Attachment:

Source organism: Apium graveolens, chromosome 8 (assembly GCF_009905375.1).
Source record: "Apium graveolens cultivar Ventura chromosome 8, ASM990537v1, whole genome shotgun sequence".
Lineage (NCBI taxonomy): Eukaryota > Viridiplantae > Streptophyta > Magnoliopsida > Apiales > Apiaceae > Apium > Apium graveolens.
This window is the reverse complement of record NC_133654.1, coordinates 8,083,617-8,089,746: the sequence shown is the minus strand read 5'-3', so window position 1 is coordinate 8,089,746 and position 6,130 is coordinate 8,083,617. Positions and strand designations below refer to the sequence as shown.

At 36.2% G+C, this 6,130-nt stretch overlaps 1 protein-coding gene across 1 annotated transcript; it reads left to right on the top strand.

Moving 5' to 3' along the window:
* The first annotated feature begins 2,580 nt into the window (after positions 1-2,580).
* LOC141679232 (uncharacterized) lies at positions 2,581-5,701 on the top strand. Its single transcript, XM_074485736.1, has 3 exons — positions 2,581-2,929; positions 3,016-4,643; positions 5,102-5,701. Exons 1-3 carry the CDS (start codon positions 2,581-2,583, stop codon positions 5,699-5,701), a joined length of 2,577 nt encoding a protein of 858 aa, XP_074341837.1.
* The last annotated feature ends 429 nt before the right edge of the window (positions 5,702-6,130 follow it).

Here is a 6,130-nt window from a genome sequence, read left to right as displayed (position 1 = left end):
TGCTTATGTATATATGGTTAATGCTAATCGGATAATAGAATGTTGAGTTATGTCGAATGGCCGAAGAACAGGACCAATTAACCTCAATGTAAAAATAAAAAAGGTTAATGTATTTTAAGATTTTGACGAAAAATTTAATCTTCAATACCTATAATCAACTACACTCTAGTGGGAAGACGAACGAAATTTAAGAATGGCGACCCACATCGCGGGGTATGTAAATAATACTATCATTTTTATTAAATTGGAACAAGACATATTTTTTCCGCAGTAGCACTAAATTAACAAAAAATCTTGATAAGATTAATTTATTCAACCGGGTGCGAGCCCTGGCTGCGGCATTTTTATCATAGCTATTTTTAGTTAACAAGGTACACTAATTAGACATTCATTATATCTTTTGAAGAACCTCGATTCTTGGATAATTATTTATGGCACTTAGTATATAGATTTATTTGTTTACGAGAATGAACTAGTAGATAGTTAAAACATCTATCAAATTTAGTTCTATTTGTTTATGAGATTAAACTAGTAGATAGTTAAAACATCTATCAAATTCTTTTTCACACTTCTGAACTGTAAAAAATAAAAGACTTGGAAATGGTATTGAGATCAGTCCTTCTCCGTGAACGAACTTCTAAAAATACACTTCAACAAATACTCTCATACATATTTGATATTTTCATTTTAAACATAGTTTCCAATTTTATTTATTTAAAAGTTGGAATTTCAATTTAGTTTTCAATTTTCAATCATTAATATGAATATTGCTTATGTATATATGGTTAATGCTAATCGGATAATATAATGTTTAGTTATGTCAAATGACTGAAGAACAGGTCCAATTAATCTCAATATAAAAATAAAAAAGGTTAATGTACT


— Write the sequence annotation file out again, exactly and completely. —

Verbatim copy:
Source organism: Apium graveolens, chromosome 8 (assembly GCF_009905375.1).
Source record: "Apium graveolens cultivar Ventura chromosome 8, ASM990537v1, whole genome shotgun sequence".
Lineage (NCBI taxonomy): Eukaryota > Viridiplantae > Streptophyta > Magnoliopsida > Apiales > Apiaceae > Apium > Apium graveolens.
This window is the reverse complement of record NC_133654.1, coordinates 8,083,617-8,089,746: the sequence shown is the minus strand read 5'-3', so window position 1 is coordinate 8,089,746 and position 6,130 is coordinate 8,083,617. Positions and strand designations below refer to the sequence as shown.

At 36.2% G+C, this 6,130-nt stretch overlaps 1 protein-coding gene across 1 annotated transcript; it reads left to right on the top strand.

Moving 5' to 3' along the window:
* The first annotated feature begins 2,580 nt into the window (after positions 1-2,580).
* LOC141679232 (uncharacterized) lies at positions 2,581-5,701 on the top strand. Its single transcript, XM_074485736.1, has 3 exons — positions 2,581-2,929; positions 3,016-4,643; positions 5,102-5,701. Exons 1-3 carry the CDS (start codon positions 2,581-2,583, stop codon positions 5,699-5,701), a joined length of 2,577 nt encoding a protein of 858 aa, XP_074341837.1.
* The last annotated feature ends 429 nt before the right edge of the window (positions 5,702-6,130 follow it).

Here is a 6,130-nt window from a genome sequence, read left to right as displayed (position 1 = left end):
TGCTTATGTATATATGGTTAATGCTAATCGGATAATAGAATGTTGAGTTATGTCGAATGGCCGAAGAACAGGACCAATTAACCTCAATGTAAAAATAAAAAAGGTTAATGTATTTTAAGATTTTGACGAAAAATTTAATCTTCAATACCTATAATCAACTACACTCTAGTGGGAAGACGAACGAAATTTAAGAATGGCGACCCACATCGCGGGGTATGTAAATAATACTATCATTTTTATTAAATTGGAACAAGACATATTTTTTCCGCAGTAGCACTAAATTAACAAAAAATCTTGATAAGATTAATTTATTCAACCGGGTGCGAGCCCTGGCTGCGGCATTTTTATCATAGCTATTTTTAGTTAACAAGGTACACTAATTAGACATTCATTATATCTTTTGAAGAACCTCGATTCTTGGATAATTATTTATGGCACTTAGTATATAGATTTATTTGTTTACGAGAATGAACTAGTAGATAGTTAAAACATCTATCAAATTTAGTTCTATTTGTTTATGAGATTAAACTAGTAGATAGTTAAAACATCTATCAAATTCTTTTTCACACTTCTGAACTGTAAAAAATAAAAGACTTGGAAATGGTATTGAGATCAGTCCTTCTCCGTGAACGAACTTCTAAAAATACACTTCAACAAATACTCTCATACATATTTGATATTTTCATTTTAAACATAGTTTCCAATTTTATTTATTTAAAAGTTGGAATTTCAATTTAGTTTTCAATTTTCAATCATTAATATGAATATTGCTTATGTATATATGGTTAATGCTAATCGGATAATATAATGTTTAGTTATGTCAAATGACTGAAGAACAGGTCCAATTAATCTCAATATAAAAATAAAAAAGGTTAATGTACT